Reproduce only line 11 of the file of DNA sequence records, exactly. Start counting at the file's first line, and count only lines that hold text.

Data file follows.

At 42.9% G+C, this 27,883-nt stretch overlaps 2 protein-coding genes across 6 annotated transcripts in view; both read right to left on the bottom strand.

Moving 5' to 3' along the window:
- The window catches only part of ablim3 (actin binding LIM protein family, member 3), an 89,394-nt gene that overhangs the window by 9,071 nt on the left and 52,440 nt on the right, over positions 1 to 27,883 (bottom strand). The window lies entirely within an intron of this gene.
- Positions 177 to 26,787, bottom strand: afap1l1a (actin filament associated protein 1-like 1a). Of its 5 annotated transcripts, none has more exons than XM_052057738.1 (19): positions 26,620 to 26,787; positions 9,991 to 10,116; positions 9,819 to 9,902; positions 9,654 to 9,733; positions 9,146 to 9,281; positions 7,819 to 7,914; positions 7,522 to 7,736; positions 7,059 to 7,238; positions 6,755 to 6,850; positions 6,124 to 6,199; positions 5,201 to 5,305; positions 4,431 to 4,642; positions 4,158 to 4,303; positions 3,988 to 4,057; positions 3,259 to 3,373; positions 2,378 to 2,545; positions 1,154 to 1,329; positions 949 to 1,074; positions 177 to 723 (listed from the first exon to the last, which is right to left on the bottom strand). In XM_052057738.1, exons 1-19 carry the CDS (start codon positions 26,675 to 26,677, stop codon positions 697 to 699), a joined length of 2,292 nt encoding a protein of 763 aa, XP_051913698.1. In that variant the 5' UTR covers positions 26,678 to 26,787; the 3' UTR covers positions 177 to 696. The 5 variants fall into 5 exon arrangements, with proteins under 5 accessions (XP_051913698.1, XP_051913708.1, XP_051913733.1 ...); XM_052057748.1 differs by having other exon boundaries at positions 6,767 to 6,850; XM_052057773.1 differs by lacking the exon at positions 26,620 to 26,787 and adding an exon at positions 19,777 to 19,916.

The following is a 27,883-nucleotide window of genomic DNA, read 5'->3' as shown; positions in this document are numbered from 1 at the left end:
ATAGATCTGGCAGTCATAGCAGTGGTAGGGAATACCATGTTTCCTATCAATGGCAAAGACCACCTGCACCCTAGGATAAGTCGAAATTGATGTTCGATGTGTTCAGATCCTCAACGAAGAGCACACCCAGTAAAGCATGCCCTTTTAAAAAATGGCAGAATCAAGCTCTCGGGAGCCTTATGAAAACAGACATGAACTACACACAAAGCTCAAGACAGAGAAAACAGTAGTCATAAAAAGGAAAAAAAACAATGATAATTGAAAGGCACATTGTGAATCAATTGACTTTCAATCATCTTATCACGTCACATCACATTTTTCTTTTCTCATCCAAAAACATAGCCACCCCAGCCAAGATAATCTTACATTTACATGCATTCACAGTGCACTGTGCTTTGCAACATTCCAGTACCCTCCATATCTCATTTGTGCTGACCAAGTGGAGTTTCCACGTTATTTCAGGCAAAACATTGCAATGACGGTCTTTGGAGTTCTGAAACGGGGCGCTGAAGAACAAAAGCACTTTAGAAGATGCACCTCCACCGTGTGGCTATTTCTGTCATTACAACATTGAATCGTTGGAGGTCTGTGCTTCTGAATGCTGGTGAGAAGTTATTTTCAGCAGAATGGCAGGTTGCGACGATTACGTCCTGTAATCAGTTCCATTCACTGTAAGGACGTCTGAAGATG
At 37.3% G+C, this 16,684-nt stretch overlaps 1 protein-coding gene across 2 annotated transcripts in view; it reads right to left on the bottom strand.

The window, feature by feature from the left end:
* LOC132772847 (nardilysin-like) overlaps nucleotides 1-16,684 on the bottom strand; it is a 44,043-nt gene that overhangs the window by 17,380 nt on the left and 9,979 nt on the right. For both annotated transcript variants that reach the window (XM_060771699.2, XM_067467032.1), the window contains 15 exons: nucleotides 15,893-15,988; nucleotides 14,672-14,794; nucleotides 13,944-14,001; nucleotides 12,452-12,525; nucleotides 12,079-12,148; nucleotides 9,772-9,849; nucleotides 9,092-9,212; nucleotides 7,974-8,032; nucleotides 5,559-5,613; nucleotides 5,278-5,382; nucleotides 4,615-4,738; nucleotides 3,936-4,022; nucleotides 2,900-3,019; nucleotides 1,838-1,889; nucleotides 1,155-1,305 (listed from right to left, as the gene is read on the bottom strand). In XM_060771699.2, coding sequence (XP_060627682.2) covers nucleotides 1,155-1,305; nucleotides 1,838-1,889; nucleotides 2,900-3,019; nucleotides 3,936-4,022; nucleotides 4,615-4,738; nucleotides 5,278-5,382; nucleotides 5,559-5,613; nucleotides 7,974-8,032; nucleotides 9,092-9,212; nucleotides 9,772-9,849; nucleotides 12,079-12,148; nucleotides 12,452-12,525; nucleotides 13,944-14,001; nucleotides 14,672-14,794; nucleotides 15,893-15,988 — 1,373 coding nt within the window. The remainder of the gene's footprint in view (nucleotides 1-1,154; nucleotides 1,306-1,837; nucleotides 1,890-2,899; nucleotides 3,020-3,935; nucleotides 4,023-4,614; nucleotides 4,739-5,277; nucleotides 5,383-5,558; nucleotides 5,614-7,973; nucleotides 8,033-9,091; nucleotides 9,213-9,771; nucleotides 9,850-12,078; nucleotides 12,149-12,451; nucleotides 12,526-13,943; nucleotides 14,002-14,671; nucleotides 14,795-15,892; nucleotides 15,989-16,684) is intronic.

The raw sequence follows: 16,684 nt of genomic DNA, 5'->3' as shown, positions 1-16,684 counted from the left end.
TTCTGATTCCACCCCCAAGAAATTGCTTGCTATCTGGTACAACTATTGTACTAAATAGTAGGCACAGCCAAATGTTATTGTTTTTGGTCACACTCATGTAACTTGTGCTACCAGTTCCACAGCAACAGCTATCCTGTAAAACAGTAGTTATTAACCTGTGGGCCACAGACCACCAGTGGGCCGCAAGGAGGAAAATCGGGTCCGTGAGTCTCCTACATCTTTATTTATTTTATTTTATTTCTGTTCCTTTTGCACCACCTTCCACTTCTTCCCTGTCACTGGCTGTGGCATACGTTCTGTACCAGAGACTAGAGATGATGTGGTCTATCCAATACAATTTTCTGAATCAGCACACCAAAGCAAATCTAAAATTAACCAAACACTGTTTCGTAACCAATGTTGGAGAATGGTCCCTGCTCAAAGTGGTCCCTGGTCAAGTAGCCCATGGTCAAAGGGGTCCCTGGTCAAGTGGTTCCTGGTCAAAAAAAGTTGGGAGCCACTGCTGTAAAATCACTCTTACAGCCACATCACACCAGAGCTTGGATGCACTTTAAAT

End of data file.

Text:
TTCTGATTCCACCCCCAAGAAATTGCTTGCTATCTGGTACAACTATTGTACTAAATAGTAGGCACAGCCAAATGTTATTGTTTTTGGTCACACTCATGTAACTTGTGCTACCAGTTCCACAGCAACAGCTATCCTGTAAAACAGTAGTTATTAACCTGTGGGCCACAGACCACCAGTGGGCCGCAAGGAGGAAAATCGGGTCCGTGAGTCTCCTACATCTTTATTTATTTTATTTTATTTCTGTTCCTTTTGCACCACCTTCCACTTCTTCCCTGTCACTGGCTGTGGCATACGTTCTGTACCAGAGACTAGAGATGATGTGGTCTATCCAATACAATTTTCTGAATCAGCACACCAAAGCAAATCTAAAATTAACCAAACACTGTTTCGTAACCAATGTTGGAGAATGGTCCCTGCTCAAAGTGGTCCCTGGTCAAGTAGCCCATGGTCAAAGGGGTCCCTGGTCAAGTGGTTCCTGGTCAAAAAAAGTTGGGAGCCACTGCTGTAAAATCACTCTTACAGCCACATCACACCAGAGCTTGGATGCACTTTAAAT